“The price has doubled. People are finding it hard to get it because the demand is so high,” said Tracy Lee of the San Jose-based traveling dining service Dishcrawl, which has organized a series of 15 secret, sold-out foie gras dinners, the Huffington Post reports. While California is set to be the first state to ban the controversial offal, other U.S. cities already have dealt with the issue.

In January 2008, the San Diego City Council unanimously passed a resolution that “commends the Animal Protection and Rescue League (APRL) for raising awareness of the cruel practice of force-feeding ducks and geese to produce foie gras, commends the many San Diego restaurants that have stopped selling foie gras before the California statewide ban goes into effect, and encourages San Diegans to avoid supporting this extreme form of animal cruelty.”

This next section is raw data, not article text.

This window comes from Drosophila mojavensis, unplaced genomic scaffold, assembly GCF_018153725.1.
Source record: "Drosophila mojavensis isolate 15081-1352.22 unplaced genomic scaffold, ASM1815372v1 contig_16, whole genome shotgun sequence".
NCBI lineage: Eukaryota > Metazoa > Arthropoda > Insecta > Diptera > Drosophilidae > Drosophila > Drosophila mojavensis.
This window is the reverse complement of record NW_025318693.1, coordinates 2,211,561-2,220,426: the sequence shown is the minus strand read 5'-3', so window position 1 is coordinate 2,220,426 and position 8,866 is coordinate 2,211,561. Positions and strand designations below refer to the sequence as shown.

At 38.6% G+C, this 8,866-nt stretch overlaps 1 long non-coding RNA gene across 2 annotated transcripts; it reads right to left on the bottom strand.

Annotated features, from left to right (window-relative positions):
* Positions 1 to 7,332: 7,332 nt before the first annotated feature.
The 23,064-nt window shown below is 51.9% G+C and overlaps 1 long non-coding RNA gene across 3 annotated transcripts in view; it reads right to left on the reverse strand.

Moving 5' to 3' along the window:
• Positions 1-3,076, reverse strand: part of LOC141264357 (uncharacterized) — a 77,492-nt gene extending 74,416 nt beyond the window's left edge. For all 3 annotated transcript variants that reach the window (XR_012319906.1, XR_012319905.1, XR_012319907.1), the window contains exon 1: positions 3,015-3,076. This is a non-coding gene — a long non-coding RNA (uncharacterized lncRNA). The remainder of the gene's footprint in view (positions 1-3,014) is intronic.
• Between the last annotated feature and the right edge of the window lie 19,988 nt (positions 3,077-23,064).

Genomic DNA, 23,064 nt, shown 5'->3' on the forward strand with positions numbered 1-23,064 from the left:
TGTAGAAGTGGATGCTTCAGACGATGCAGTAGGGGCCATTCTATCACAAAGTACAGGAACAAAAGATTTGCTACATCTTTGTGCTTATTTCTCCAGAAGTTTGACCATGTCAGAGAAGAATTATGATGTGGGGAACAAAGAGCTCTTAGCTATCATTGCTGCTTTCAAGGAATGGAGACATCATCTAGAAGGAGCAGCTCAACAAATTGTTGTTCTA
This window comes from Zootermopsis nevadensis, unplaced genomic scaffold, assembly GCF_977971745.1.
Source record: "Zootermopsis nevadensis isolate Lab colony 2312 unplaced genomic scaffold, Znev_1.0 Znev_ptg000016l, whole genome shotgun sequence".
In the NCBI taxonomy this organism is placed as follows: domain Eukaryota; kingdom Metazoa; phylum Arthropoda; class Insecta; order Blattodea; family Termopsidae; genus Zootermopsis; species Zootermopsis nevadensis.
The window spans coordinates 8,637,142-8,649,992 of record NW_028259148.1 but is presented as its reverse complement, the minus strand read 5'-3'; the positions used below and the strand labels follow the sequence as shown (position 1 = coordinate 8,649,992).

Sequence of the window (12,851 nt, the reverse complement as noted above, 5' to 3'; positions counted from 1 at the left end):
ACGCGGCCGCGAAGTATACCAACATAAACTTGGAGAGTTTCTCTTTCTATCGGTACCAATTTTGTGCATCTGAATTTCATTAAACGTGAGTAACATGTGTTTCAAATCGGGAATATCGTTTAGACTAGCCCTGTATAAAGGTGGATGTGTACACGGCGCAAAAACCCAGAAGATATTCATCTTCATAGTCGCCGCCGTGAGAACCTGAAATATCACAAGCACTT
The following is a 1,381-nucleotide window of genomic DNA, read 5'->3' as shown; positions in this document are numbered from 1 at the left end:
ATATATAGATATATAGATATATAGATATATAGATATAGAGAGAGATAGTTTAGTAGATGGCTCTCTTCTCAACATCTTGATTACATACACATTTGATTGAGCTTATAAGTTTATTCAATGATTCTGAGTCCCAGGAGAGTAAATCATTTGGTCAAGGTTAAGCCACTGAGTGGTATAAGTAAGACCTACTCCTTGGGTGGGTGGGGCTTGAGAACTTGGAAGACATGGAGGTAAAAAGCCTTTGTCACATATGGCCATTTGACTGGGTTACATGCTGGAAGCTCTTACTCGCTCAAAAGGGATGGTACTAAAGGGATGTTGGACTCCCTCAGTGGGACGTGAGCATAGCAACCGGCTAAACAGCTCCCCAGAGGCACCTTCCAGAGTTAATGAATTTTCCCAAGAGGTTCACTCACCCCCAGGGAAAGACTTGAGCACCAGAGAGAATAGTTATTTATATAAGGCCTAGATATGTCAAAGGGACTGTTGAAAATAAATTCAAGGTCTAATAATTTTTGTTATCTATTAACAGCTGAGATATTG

But perhaps the most notable squabble over foie gras occurred six years ago in Chicago, when the city council voted to ban its sale. At the time, as in California, many Chicago chefs took to arms with spatulas and knives and conjured up all sorts of creative ways to skirt the ban, or just outright violate it in the case of iconic Chicago sausage superstore seller Hot Doug’s.

In December 2006, Chicago Mayor Richard M. Daley spoke out on the dispute, calling it “the silliest law” the city council ever passed, and in May 2008, the city council repealed the ban.

For more on New York’s proposed ban on sugary drinks, read the New York Times.

To learn more about California’s foie gras fracas, read the Huffington Post.

And for more from InsideCounsel on similar food fights, including the McDonald’s Happy Meal lawsuit, read:

Class Action Lawsuit Against McDonald’s Attacks Marketing to Children

Judge throws out Happy Meal lawsuit

No new name for high fructose corn syrup